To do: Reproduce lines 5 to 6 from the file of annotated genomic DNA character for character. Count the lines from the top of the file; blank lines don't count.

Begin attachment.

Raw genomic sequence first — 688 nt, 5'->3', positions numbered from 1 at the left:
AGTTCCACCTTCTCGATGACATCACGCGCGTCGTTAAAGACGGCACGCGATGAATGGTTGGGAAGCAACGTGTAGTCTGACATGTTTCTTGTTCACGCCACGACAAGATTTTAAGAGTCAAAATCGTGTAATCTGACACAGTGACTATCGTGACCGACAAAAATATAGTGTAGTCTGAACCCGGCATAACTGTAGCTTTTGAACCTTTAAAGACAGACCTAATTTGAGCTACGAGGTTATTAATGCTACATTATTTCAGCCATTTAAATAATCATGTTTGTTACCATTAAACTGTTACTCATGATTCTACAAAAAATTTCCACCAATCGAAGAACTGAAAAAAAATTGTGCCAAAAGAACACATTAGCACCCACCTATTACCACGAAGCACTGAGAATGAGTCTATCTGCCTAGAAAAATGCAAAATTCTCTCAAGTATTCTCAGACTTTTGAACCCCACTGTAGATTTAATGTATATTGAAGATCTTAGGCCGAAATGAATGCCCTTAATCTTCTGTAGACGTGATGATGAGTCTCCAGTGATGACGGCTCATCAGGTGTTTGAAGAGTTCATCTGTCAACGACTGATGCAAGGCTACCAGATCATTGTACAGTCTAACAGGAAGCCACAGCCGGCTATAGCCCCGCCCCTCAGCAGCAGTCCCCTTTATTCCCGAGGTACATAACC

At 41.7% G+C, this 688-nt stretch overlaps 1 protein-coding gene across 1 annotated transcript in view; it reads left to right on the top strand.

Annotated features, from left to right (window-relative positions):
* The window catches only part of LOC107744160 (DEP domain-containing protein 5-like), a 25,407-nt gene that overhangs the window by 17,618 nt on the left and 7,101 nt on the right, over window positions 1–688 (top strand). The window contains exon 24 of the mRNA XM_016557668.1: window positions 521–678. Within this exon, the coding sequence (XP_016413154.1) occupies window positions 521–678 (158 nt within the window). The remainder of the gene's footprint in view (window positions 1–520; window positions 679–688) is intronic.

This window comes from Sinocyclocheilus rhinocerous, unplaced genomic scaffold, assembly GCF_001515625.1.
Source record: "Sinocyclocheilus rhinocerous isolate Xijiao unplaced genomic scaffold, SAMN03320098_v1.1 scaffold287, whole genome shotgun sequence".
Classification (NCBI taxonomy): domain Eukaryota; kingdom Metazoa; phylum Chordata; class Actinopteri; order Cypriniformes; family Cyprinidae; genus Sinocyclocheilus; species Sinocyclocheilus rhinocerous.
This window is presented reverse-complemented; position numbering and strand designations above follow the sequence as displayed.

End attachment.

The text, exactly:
* The window catches only part of LOC107744160 (DEP domain-containing protein 5-like), a 25,407-nt gene that overhangs the window by 17,618 nt on the left and 7,101 nt on the right, over window positions 1–688 (top strand). The window contains exon 24 of the mRNA XM_016557668.1: window positions 521–678. Within this exon, the coding sequence (XP_016413154.1) occupies window positions 521–678 (158 nt within the window). The remainder of the gene's footprint in view (window positions 1–520; window positions 679–688) is intronic.

This window comes from Sinocyclocheilus rhinocerous, unplaced genomic scaffold, assembly GCF_001515625.1.